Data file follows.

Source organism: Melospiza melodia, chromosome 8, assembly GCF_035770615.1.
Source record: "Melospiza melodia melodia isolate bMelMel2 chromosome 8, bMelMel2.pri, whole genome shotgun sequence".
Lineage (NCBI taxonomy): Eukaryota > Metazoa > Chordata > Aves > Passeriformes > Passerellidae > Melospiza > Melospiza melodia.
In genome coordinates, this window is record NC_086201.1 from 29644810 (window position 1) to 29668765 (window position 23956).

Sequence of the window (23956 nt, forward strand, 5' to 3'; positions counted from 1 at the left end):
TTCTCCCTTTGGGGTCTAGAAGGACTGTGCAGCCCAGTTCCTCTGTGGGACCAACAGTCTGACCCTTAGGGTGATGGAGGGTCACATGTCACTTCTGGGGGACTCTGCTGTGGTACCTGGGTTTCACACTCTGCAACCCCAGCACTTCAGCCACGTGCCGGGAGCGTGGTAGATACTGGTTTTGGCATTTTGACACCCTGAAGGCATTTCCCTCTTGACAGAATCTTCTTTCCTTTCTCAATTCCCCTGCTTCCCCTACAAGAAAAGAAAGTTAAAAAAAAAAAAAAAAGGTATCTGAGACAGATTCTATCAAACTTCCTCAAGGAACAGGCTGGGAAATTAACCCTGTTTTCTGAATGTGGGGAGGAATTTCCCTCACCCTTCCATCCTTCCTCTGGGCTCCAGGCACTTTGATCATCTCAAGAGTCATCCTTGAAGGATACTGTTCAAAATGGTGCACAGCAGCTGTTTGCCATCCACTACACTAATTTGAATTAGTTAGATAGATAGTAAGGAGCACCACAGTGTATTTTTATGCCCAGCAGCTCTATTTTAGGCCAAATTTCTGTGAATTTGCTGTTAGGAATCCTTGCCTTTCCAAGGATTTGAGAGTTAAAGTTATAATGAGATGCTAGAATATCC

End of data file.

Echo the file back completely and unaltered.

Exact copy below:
Source organism: Melospiza melodia, chromosome 8, assembly GCF_035770615.1.
Source record: "Melospiza melodia melodia isolate bMelMel2 chromosome 8, bMelMel2.pri, whole genome shotgun sequence".
Lineage (NCBI taxonomy): Eukaryota > Metazoa > Chordata > Aves > Passeriformes > Passerellidae > Melospiza > Melospiza melodia.
In genome coordinates, this window is record NC_086201.1 from 29644810 (window position 1) to 29668765 (window position 23956).

Sequence of the window (23956 nt, forward strand, 5' to 3'; positions counted from 1 at the left end):
TTCTCCCTTTGGGGTCTAGAAGGACTGTGCAGCCCAGTTCCTCTGTGGGACCAACAGTCTGACCCTTAGGGTGATGGAGGGTCACATGTCACTTCTGGGGGACTCTGCTGTGGTACCTGGGTTTCACACTCTGCAACCCCAGCACTTCAGCCACGTGCCGGGAGCGTGGTAGATACTGGTTTTGGCATTTTGACACCCTGAAGGCATTTCCCTCTTGACAGAATCTTCTTTCCTTTCTCAATTCCCCTGCTTCCCCTACAAGAAAAGAAAGTTAAAAAAAAAAAAAAAAGGTATCTGAGACAGATTCTATCAAACTTCCTCAAGGAACAGGCTGGGAAATTAACCCTGTTTTCTGAATGTGGGGAGGAATTTCCCTCACCCTTCCATCCTTCCTCTGGGCTCCAGGCACTTTGATCATCTCAAGAGTCATCCTTGAAGGATACTGTTCAAAATGGTGCACAGCAGCTGTTTGCCATCCACTACACTAATTTGAATTAGTTAGATAGATAGTAAGGAGCACCACAGTGTATTTTTATGCCCAGCAGCTCTATTTTAGGCCAAATTTCTGTGAATTTGCTGTTAGGAATCCTTGCCTTTCCAAGGATTTGAGAGTTAAAGTTATAATGAGATGCTAGAATATCC